Susan Hubbard collecting ground-penetrating radar data
What does pulling a radar-equipped sled across the Arctic tundra have to do with improving our understanding of climate change? It’s part of a new way to explore the little-known world of permafrost soils, which store almost as much carbon as the rest of the world’s soils and about twice as much as is in the atmosphere.
The new approach combines several remote-sensing tools to study the Arctic landscape—above and below ground—in high resolution and over large spatial scales. It was developed by a group of researchers that includes scientists from the U.S. Department of Energy’s Lawrence Berkeley National Laboratory (Berkeley Lab).
They use ground-penetrating radar, electrical resistance tomography, electromagnetic data, and LiDAR airborne measurements. Together, these tools allow the scientists to see the different layers of the terrestrial ecosystem, including the surface topography, the active layer that seasonally freezes and thaws, and the deeper permafrost layer.
The goal is to help scientists determine what will happen to permafrost-trapped carbon as the climate changes. Will it stay put? Or will it enter the atmosphere and accelerate climate change..?
The scientists tested their system on a plot of land near Barrow, Alaska, that measures about 500 meters long and 40 meters wide. Hubbard and her team conducted their first field campaign at the site last fall when the system was freezing up. They’ve since returned several times to conduct more research…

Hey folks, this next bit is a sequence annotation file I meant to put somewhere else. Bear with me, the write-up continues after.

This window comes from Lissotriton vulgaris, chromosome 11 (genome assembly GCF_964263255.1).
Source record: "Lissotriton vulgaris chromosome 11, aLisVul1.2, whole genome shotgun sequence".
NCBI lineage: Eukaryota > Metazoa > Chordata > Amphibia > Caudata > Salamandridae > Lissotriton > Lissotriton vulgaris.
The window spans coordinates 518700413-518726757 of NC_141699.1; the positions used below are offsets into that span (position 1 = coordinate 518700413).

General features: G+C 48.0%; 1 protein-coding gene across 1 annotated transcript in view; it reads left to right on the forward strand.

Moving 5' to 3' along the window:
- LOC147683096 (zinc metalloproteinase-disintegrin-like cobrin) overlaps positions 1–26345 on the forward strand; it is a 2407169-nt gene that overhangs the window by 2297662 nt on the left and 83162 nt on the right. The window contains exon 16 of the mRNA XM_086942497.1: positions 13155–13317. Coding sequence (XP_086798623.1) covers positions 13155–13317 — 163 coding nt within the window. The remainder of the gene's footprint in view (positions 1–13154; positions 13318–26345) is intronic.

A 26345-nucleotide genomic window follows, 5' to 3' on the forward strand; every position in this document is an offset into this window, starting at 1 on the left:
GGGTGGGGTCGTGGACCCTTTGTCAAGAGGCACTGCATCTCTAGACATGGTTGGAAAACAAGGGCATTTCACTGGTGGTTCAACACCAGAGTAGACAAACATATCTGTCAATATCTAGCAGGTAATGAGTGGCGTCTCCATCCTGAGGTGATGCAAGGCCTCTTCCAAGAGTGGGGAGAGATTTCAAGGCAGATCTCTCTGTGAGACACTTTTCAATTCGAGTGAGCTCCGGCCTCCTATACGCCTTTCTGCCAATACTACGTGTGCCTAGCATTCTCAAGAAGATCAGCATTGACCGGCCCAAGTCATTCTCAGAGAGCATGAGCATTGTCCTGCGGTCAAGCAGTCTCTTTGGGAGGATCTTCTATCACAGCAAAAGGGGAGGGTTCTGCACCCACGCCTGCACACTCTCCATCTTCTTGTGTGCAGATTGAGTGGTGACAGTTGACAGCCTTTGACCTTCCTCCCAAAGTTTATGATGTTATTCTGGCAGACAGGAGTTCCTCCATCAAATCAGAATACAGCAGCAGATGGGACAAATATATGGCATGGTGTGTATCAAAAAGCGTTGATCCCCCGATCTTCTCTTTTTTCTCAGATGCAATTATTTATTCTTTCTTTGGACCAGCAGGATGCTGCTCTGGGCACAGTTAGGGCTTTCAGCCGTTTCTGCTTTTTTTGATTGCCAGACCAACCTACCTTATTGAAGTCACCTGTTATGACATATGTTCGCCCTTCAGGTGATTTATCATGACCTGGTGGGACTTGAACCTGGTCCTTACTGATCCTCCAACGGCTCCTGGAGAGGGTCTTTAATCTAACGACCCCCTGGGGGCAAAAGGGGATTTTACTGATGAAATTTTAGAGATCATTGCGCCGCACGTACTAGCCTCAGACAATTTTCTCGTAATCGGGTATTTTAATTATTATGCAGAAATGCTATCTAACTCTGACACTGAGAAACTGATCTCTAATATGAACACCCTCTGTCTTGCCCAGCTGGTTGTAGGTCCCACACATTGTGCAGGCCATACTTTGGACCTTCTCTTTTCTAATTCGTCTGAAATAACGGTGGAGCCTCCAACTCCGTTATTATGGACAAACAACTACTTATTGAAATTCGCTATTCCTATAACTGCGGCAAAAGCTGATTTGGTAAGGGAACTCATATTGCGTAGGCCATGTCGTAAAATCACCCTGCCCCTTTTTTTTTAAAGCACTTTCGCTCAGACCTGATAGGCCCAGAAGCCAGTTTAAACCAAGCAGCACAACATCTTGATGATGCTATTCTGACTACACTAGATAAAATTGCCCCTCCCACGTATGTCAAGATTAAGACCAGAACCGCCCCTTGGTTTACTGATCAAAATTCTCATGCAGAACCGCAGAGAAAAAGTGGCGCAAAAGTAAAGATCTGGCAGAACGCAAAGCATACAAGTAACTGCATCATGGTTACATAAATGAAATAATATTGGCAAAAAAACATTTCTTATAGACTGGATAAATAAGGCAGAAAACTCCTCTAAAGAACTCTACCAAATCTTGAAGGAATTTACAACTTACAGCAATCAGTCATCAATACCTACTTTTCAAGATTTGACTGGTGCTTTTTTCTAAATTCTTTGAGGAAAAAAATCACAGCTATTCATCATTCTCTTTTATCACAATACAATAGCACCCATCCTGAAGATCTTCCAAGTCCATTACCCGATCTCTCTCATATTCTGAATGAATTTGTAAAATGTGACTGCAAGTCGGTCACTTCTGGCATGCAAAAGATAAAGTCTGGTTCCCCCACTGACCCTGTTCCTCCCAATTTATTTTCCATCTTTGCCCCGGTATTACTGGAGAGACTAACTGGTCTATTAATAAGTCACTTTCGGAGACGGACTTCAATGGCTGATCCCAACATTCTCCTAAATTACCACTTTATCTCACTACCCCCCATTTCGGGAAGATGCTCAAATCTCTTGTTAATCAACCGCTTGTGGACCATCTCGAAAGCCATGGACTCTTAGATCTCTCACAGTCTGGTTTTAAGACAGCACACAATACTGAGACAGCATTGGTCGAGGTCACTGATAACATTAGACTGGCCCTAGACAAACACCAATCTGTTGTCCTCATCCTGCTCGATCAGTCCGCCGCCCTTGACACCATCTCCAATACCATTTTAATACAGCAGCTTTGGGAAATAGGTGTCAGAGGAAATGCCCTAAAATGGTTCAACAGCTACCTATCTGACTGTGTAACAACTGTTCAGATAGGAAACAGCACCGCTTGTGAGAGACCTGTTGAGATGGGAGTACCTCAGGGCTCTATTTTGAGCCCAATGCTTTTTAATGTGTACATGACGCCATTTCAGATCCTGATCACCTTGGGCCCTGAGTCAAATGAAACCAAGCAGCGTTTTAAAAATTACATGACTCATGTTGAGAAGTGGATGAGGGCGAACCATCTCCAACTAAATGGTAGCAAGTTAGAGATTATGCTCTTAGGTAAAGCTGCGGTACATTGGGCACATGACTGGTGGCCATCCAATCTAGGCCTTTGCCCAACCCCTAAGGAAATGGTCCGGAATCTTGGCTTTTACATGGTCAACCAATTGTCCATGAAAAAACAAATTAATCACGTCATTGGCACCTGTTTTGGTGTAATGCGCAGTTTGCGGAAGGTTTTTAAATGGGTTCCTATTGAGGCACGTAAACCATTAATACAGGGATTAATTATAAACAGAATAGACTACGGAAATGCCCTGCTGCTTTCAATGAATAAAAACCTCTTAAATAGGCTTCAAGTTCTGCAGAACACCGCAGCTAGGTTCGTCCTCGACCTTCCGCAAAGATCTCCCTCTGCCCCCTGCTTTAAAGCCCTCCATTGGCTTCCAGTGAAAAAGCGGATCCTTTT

The scientists use data from airborne Lidar, surface geophysical measurements, and point measurements to explore the complex relationships between different layers of permafrost soil.
The scientists also used three tools to explore the hidden world below the surface. Ground-penetrating radar was pulled from one end of the plot to the other. They set up a string of electrodes at different locations to conduct electrical resistance tomography measurements. Electromagnetic data was collected along more than a dozen lines that spanned the length of the plot. The scientists also collected point measurements of temperature, moisture, and other properties at several locations to verify the data from the remote-sensing tools.
These geophysical measurements, coupled with the point measurements, allowed the scientists to see how the different layers of the permafrost system vary spatially, including the topography, the active layer, and the deeper permafrost. They could also see how these layers relate to each other…
“Overall, this combination of methods helps us understand the spatial and temporal interactions between surface microtopography, the active layer that controls soil respiration and generation of greenhouse gasses, and the deeper permafrost layer, which controls the formation of the polygonal features,” says Susan Hubbard. “This approach also allows us to sample over large spatial regions with minimal disturbance to the ecosystem—two important criteria when it comes to studying the vast and delicate Arctic landscape.”
Bravo! And yet more information worth reading in detail if you care to be well-informed on all aspects of questions dealing with climate change.